- Travel: 30% cost savings
- Time-to-Market: 24% reduction
- End-User Downtime: 25-27%
- Training: 22-25% cost savings
- Recruitment: 15-19% reduction in time spent
- Sales-Related Costs: 24-26% reduction
Often, the first area identified — reducing travel costs — is the impetus behind organizations installing telepresence solutions. However, as shared by Brian Gilman, Global Director, Enterprise Solutions, Polycom: when asked how they want to further deploy, many IT directors will admit that though they’ve successfully reduced travel costs, they are only using their current system at 20 percent capacity and don’t see any additional uses.
Interesting note: Gilman’s entire segment of the day was delivered via Polycom’s HDX 4000, from his home office using a standard cable modem.
Optimizing Your Business with Telepresence
This is, as seen in the Wainhouse research, a somewhat shortsighted approach. According to Gilman, there are several stages in video deployment. As organizations move through the stages, additional benefits are realized until the true goal — achieving a collaboration culture at your organization, no matter the geographical location employees and audiences — is reached.
Image source: Polycom
Gilman shared several hypothetical situations to illustrate the benefits that organizations can realize through telepresence outside of travel cost savings. Consider how much time and money your organization could save in the following scenarios:
- Your organization allows employees to work from home and communicate via videoconference, thus reducing office space needs by10 percent.
- A 3-day training program for 100 employees becomes a virtual event, rather than your organization paying for hotels, flights and daily cost-of-living for those individuals.
- Top candidate job interviews are completed via video and recorded for review by executives.
- Development time for a new product is reduced 10% by holding high-level feature/functionality review meetings over a telepresence system, rather than mailing samples back-and-forth or sending R&D personnel to manufacturing facilities.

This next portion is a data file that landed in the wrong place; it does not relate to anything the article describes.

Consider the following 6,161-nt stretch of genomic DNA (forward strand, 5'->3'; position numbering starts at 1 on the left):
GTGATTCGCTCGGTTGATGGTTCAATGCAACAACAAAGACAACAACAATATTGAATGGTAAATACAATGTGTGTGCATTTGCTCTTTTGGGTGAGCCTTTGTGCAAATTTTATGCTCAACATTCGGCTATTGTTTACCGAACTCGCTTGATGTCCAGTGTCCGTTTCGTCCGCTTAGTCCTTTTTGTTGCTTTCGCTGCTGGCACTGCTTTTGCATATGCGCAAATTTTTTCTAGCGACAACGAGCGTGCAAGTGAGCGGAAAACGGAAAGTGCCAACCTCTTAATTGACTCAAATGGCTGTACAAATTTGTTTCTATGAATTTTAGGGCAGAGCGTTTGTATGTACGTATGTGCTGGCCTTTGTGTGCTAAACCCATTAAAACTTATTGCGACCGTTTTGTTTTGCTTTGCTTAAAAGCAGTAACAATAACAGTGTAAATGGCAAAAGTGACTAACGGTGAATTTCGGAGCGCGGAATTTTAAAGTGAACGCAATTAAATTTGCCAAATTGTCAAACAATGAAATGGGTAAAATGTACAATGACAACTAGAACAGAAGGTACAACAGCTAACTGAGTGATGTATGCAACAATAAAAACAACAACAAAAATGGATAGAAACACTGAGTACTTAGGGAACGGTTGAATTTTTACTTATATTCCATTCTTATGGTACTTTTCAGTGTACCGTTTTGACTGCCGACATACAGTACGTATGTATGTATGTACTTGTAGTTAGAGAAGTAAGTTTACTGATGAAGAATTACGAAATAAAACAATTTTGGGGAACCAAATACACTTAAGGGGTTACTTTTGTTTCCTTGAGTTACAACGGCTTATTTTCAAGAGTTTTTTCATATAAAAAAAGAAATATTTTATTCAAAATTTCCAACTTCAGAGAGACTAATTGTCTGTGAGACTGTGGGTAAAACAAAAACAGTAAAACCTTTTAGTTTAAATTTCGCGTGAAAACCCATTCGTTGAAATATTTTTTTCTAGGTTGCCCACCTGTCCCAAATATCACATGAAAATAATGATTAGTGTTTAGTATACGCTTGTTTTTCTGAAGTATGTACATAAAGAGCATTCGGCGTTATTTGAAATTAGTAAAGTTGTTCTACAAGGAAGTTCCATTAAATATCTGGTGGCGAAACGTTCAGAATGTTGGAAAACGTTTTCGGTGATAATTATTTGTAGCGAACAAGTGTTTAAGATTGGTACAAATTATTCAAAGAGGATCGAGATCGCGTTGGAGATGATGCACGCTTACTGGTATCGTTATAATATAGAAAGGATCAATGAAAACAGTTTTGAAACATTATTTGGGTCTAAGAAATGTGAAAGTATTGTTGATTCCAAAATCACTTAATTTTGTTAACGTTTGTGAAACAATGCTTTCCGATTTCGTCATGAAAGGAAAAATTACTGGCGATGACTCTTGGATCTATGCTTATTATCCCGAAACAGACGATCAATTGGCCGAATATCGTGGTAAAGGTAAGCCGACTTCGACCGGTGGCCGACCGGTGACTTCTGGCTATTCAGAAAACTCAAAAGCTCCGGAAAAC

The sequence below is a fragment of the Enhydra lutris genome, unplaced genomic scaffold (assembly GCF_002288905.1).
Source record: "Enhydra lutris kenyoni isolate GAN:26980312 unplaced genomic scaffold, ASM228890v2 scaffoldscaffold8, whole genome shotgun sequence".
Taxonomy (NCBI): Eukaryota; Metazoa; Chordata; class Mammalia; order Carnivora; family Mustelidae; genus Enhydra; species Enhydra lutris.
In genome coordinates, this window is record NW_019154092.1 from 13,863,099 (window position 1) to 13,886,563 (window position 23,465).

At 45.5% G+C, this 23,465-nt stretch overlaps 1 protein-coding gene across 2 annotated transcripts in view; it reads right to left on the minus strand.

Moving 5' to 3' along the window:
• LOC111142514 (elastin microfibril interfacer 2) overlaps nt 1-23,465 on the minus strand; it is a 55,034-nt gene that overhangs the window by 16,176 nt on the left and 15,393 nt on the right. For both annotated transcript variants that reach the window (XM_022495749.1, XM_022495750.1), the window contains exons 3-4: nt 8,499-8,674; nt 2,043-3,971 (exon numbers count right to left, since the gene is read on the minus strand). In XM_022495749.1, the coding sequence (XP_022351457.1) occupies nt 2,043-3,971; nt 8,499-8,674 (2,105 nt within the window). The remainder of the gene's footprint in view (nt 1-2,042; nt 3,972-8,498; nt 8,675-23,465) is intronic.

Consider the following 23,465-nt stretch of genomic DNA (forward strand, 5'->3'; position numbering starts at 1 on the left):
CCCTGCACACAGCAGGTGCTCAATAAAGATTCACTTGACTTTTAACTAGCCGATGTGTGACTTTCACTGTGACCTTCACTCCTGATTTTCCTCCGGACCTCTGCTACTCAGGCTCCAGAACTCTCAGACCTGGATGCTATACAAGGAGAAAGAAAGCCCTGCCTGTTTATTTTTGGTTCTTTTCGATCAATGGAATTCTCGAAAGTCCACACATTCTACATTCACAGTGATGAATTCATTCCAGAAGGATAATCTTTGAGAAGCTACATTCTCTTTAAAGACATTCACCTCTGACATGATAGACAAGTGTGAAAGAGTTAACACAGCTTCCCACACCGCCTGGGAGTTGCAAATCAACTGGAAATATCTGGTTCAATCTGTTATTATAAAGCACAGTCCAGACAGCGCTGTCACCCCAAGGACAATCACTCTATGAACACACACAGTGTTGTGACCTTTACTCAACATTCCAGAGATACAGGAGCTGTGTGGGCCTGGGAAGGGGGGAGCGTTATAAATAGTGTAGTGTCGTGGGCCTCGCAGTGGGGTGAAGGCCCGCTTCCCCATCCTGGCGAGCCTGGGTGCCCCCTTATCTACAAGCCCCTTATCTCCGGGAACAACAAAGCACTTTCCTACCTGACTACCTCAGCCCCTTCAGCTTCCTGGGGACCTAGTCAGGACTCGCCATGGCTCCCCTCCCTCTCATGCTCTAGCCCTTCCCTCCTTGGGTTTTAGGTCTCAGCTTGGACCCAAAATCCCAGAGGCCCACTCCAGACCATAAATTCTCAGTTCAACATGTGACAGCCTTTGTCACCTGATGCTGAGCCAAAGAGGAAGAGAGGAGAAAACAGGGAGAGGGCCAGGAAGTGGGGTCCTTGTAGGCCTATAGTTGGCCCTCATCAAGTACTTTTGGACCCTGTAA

- HR and sales trainings are recorded and saved on an employee intranet and viewed by employees within an allotted timeframe. Instructors are able to see who has completed trainings via a content management system.
So, at the end of the day, we learned that in addition to time- and cost-savings, telepresence solutions can provide organizations with a competitive edge in multiple areas, including:
- Ability to gain a competitive advantage over competitors through innovation and time to market
- Improvements in employee morale due to work/life balance options, which can reduce turnover and increase productivity
- Improved external communications, resulting in customer/partner satisfaction and long-distance trust building
- Social consciousness — environmental benefits are achieved through reduced travel, both long-distance and from work-at-home employees
What telepresence solutions are you considering for your organization? What benefits do you hope to realize?
Are you a business leader in Northeast Ohio interested in learning more about collaboration, cloud computing and other advanced technologies for your organization? Join us for the Modern Technology Lessons Summer 2011 Roundtable Series. This three-session series includes Path to the Cloud (7/19), Mobile Device Explosion (8/10) and Intuitive Collaboration (9/29). All three events will take place at our future headquarters, 1801 Superior Ave. in downtown Cleveland. You can attend all three or any combination of sessions. Click here to learn more and register.